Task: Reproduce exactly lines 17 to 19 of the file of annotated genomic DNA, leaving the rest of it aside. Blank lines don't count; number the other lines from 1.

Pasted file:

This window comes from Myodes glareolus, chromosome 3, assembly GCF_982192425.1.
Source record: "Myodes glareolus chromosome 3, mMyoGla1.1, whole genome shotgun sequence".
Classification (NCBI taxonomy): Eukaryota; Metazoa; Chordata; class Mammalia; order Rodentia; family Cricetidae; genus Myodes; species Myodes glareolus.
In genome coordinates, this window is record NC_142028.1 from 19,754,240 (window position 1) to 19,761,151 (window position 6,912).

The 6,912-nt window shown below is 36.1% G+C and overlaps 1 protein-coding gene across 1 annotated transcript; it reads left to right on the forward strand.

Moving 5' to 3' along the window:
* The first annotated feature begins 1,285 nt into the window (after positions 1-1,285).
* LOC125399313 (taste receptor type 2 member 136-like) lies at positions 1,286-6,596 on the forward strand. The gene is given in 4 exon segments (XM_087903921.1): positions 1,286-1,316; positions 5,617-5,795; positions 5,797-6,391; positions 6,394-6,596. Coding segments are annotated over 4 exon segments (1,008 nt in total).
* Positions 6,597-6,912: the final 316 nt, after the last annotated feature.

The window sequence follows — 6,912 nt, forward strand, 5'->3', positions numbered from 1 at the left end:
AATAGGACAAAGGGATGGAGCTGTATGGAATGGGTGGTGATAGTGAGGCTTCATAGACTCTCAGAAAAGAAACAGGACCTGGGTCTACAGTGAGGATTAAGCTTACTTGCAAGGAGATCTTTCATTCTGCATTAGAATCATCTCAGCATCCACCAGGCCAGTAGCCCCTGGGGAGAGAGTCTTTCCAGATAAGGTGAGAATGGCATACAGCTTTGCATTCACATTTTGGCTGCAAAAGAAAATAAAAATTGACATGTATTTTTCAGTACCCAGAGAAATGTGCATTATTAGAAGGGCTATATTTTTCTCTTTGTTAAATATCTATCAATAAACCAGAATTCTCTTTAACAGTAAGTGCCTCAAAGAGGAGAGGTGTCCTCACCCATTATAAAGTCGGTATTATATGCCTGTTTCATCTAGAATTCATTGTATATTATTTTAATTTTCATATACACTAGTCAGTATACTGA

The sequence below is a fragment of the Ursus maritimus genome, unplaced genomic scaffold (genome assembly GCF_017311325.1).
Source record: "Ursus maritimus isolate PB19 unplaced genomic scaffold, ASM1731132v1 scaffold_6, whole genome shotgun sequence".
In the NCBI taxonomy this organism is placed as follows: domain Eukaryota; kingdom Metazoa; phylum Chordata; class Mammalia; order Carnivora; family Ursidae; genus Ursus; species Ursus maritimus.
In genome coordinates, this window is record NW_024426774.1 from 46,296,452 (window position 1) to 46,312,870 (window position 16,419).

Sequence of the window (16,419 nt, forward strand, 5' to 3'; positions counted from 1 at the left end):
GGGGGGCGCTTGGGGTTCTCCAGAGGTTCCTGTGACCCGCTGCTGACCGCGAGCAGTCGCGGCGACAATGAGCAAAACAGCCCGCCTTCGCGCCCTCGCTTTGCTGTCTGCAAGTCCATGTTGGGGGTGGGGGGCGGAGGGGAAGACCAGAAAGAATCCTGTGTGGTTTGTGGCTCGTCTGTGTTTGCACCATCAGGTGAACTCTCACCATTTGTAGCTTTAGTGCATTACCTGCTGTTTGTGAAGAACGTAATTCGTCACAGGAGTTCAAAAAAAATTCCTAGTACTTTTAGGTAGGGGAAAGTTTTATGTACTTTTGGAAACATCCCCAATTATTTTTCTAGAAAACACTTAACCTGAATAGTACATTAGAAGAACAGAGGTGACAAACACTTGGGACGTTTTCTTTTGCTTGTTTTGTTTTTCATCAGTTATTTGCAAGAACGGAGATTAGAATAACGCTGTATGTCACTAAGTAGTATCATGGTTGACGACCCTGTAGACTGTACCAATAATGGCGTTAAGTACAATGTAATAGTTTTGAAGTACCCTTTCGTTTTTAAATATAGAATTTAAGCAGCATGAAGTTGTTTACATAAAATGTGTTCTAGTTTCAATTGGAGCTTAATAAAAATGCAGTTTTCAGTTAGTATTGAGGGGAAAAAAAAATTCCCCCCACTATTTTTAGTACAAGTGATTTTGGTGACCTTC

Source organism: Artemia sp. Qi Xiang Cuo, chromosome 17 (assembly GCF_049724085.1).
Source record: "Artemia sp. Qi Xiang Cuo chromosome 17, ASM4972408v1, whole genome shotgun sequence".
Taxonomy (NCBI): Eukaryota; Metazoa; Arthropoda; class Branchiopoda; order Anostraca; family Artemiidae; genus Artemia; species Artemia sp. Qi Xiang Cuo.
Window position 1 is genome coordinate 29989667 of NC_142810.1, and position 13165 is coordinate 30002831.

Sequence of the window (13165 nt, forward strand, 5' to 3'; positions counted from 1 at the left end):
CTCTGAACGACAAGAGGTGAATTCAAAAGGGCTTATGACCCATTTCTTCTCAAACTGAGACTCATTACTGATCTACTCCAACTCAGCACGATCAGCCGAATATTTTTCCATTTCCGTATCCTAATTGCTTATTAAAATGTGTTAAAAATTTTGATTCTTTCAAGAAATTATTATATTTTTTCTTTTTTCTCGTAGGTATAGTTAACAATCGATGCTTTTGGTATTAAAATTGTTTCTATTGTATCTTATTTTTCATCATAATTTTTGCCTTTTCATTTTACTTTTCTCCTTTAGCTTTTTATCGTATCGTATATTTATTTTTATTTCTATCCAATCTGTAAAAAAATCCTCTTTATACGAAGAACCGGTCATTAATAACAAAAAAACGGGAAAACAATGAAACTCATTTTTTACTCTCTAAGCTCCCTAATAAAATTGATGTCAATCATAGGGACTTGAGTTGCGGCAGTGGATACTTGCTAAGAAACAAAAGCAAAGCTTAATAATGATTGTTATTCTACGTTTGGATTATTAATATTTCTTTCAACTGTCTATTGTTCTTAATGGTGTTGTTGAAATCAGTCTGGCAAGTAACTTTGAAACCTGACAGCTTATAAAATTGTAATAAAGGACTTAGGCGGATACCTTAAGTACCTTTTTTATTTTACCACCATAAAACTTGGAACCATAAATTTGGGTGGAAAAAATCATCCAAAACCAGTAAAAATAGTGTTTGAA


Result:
GGGGGGCGCTTGGGGTTCTCCAGAGGTTCCTGTGACCCGCTGCTGACCGCGAGCAGTCGCGGCGACAATGAGCAAAACAGCCCGCCTTCGCGCCCTCGCTTTGCTGTCTGCAAGTCCATGTTGGGGGTGGGGGGCGGAGGGGAAGACCAGAAAGAATCCTGTGTGGTTTGTGGCTCGTCTGTGTTTGCACCATCAGGTGAACTCTCACCATTTGTAGCTTTAGTGCATTACCTGCTGTTTGTGAAGAACGTAATTCGTCACAGGAGTTCAAAAAAAATTCCTAGTACTTTTAGGTAGGGGAAAGTTTTATGTACTTTTGGAAACATCCCCAATTATTTTTCTAGAAAACACTTAACCTGAATAGTACATTAGAAGAACAGAGGTGACAAACACTTGGGACGTTTTCTTTTGCTTGTTTTGTTTTTCATCAGTTATTTGCAAGAACGGAGATTAGAATAACGCTGTATGTCACTAAGTAGTATCATGGTTGACGACCCTGTAGACTGTACCAATAATGGCGTTAAGTACAATGTAATAGTTTTGAAGTACCCTTTCGTTTTTAAATATAGAATTTAAGCAGCATGAAGTTGTTTACATAAAATGTGTTCTAGTTTCAATTGGAGCTTAATAAAAATGCAGTTTTCAGTTAGTATTGAGGGGAAAAAAAAATTCCCCCCACTATTTTTAGTACAAGTGATTTTGGTGACCTTC

Source organism: Artemia sp. Qi Xiang Cuo, chromosome 17 (assembly GCF_049724085.1).
Source record: "Artemia sp. Qi Xiang Cuo chromosome 17, ASM4972408v1, whole genome shotgun sequence".